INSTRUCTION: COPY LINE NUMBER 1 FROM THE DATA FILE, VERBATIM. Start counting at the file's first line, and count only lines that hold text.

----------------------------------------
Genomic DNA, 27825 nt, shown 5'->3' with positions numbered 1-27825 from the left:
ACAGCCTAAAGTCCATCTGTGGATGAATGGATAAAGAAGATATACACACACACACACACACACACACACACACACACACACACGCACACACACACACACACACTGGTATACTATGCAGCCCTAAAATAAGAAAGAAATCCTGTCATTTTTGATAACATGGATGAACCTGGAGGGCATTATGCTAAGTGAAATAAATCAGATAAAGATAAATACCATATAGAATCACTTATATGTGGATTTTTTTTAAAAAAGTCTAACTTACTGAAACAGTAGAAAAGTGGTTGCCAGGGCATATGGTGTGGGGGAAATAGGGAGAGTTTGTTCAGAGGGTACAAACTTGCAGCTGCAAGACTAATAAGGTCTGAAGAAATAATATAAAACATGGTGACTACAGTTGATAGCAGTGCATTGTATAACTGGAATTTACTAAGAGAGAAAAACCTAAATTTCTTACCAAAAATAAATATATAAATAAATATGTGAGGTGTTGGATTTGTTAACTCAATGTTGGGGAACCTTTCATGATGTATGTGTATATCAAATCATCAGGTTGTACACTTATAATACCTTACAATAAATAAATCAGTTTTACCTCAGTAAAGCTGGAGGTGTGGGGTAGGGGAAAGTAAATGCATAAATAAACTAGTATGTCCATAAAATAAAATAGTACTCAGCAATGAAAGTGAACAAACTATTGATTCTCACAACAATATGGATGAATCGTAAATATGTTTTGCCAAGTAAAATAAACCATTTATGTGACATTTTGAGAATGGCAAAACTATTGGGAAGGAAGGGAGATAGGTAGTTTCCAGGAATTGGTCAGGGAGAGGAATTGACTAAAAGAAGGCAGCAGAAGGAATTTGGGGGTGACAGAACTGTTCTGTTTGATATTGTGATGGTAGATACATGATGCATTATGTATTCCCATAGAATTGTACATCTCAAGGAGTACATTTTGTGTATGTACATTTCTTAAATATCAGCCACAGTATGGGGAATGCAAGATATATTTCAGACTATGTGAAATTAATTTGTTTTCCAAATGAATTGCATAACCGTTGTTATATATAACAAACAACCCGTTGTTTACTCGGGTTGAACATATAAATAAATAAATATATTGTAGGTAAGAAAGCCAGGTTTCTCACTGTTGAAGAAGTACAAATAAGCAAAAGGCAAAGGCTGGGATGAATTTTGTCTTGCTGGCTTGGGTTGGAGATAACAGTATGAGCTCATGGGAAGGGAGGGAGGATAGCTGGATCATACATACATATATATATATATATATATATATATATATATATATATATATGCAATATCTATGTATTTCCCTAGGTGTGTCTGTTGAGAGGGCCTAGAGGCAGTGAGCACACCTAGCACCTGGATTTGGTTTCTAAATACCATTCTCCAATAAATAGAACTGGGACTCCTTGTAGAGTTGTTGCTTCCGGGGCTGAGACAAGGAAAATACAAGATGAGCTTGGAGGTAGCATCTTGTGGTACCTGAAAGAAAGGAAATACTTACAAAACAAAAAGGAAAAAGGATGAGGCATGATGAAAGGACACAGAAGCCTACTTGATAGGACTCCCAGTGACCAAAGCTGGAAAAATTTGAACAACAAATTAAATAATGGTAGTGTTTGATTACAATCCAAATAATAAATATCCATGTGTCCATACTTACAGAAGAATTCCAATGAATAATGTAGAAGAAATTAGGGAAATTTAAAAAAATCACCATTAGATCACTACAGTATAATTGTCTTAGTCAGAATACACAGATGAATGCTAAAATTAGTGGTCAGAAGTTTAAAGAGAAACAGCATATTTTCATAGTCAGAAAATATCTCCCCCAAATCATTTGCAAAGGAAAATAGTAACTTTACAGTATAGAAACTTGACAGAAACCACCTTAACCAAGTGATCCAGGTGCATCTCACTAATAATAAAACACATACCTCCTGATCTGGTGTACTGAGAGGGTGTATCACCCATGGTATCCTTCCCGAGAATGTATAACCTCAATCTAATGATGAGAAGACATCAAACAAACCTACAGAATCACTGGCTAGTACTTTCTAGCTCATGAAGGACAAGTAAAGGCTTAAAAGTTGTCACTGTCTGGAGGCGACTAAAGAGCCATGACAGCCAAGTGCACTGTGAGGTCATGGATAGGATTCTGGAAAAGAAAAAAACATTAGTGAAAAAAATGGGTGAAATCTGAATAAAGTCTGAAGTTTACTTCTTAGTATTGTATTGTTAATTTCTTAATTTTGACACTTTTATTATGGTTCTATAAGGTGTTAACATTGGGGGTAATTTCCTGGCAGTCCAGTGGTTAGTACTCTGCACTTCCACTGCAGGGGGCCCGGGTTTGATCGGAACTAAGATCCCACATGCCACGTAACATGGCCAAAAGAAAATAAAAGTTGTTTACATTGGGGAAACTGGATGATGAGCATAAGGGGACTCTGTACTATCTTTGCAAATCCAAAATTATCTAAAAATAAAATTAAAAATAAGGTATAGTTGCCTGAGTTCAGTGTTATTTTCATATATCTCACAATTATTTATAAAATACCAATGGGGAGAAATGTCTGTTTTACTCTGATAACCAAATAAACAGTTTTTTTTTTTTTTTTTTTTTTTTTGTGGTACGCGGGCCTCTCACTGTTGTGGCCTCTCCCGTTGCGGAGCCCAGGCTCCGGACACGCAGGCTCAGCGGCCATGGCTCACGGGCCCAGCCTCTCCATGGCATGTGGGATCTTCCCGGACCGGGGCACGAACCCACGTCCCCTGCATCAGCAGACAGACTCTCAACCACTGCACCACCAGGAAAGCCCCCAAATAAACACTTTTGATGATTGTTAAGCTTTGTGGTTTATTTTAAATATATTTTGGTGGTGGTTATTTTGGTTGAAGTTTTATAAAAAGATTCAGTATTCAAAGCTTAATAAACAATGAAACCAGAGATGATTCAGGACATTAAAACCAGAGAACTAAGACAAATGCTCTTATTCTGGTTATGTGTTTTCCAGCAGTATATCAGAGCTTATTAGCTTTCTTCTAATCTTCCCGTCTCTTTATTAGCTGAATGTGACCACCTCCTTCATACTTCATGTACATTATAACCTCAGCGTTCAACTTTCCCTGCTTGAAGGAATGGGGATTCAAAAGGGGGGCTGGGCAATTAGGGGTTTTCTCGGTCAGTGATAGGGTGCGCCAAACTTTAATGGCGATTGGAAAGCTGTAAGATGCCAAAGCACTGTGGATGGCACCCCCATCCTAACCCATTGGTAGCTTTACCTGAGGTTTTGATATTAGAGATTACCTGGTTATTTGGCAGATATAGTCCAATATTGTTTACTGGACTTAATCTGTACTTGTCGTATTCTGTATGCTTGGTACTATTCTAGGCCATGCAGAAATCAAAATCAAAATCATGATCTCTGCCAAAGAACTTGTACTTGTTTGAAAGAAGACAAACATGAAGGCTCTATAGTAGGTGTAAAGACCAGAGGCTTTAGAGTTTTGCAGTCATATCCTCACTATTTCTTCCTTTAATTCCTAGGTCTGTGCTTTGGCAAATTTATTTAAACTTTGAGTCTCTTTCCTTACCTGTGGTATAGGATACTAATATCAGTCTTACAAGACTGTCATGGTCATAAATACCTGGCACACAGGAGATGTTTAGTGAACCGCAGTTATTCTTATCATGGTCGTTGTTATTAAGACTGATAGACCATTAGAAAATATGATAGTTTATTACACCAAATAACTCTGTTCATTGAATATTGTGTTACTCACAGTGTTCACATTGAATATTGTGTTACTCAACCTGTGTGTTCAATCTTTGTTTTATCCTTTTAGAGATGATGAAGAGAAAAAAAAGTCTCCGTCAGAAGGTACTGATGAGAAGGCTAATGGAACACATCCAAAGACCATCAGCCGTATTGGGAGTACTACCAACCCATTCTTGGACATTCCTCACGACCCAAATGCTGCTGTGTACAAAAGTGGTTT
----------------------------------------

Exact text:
Genomic DNA, 27825 nt, shown 5'->3' with positions numbered 1-27825 from the left: